I was very unhappy with the unfair and inflammatory article that the Harvard Crimson ran regarding my political associations, and they suggested I submit an op-ed in response. I provided the piece below, which they requested be trimmed for length prior to publication, which I did.
They then notified me that after further consideration, they had decided that most of my points were irrelevant or unfair and should not be published: I could only make the arguments that they themselves approved. Perhaps they felt that the effectiveness of my response might risk “confusing” some of their readers.
Several individuals have emphasized to me that outrageous character assassination based on guilt-by-association must be answered quickly, so here’s the rebuttal that the Crimson refused to publish, and you can decide for yourself if their decision was appropriate.
I appreciate that the Crimson has afforded denied me an opportunity to reply to their highly misleading article of the 14th, featuring the particularly lurid headline “Overseers Candidate Donates to ‘Quasi-White Nationalist’ Group,” and supposedly documenting my links to various rightwing extremists. Coming at the peak of alumni voting, such unfair accusations have the potential to torpedo our Free Harvard/Fair Harvard slate of Overseer candidates.
Over the last dozen years I’ve certainly provided donations to a very wide range of political groups and individuals, including leftwingers, rightwingers, and libertarians. Many of these groups are on the political fringe and espouse controversial views on all sorts of different issues. I might agree with them on some things and disagree with them on others, but frequently find their ideas a useful counterpoint to the conventional wisdom presented in The New York Times and The Wall Street Journal, which I spend hours closely reading every morning.
Much of the Crimson article focused on my financial support to VDare, a rightwing and very hard-core anti-immigrant webzine, with the dollars representing less than 1% of my total donations over the last decade. Since immigration issues have always been one of my main interests, I read VDare quite regularly and am on friendly terms with their staff. But as everyone knows from the hundreds of thousands of words I have published on immigration-related topics, I’ve always been one of America’s leading pro-immigrant voices, hence almost invariably on the exact opposite side from VDare. I find it odd that the Crimson article left out that significant detail, which surely would have made their account of my donation seem even more shocking and newsworthy.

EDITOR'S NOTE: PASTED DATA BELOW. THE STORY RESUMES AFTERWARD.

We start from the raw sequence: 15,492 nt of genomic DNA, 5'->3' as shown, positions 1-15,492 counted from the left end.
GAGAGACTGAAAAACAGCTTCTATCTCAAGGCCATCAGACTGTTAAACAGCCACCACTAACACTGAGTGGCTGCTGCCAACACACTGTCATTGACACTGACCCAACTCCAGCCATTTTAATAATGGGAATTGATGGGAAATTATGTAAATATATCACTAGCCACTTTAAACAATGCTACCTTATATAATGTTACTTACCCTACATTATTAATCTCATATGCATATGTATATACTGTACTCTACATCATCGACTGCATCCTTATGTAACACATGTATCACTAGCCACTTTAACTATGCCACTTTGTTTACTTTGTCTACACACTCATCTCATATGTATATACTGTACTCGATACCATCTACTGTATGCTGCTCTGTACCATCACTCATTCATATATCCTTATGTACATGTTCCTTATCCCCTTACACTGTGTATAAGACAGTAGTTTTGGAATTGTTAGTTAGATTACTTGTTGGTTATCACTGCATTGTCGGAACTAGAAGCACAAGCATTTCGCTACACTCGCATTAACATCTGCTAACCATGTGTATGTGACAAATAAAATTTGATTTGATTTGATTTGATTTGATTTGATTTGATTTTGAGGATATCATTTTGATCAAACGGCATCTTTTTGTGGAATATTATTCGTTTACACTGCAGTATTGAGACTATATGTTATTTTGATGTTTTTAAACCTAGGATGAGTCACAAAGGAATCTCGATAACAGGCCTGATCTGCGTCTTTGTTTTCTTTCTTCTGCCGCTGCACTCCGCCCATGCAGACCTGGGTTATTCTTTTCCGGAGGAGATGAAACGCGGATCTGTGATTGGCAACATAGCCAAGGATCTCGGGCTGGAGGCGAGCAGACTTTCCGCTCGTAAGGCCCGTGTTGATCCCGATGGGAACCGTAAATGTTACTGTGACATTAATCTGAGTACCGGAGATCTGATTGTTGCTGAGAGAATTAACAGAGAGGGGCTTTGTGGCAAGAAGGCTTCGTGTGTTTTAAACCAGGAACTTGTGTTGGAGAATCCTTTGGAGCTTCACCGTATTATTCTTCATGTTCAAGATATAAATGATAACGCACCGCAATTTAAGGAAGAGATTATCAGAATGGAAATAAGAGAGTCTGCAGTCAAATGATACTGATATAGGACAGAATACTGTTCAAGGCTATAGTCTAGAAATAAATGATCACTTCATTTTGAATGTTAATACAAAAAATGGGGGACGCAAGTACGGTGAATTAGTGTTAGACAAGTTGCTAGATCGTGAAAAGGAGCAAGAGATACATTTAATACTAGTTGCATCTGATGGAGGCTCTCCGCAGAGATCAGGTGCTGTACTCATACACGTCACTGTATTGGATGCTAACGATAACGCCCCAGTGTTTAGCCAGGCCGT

Sometimes headlines may be factually correct but highly misleading. For example, back in 1994 I was a top featured speaker at the gigantic 70,000 person march in Los Angeles against Prop. 187, the largest pro-immigrant political protest in American history but boycotted by virtually every other prominent non-Latino political figure in California. As it happens, many small Communist groups participated in that rally, waving their Communist flags. So the Crimson could have run the lurid headline “Overseer Candidate Marched with the Communists in Los Angeles.” Accurate, but perhaps a bit skewed and misleading.
Similarly, the Crimson alludes to individuals supporting the assassination of police officers. The reference was to a piece I ran a couple of months ago by Bob Trivers, a brilliant evolutionary biologist but also a completely unrepentant radical militant, who had once served as the only white member of the Black Panther Party. It’s absolutely correct that he has advocated the assassination of “racist” white police officers, a view I personally do not share and one which is probably more extreme than anything VDare or any of my rightwing columnists has ever proposed. But the column was drawn from his recent book, which was widely praised by some of the world’s most prominent public intellectuals, including Richard Dawkins and Harvard’s own Steven Pinker. So perhaps the Crimson should run a headline “Richard Dawkins Praises Book Advocating the Assassination of White Police Officers.”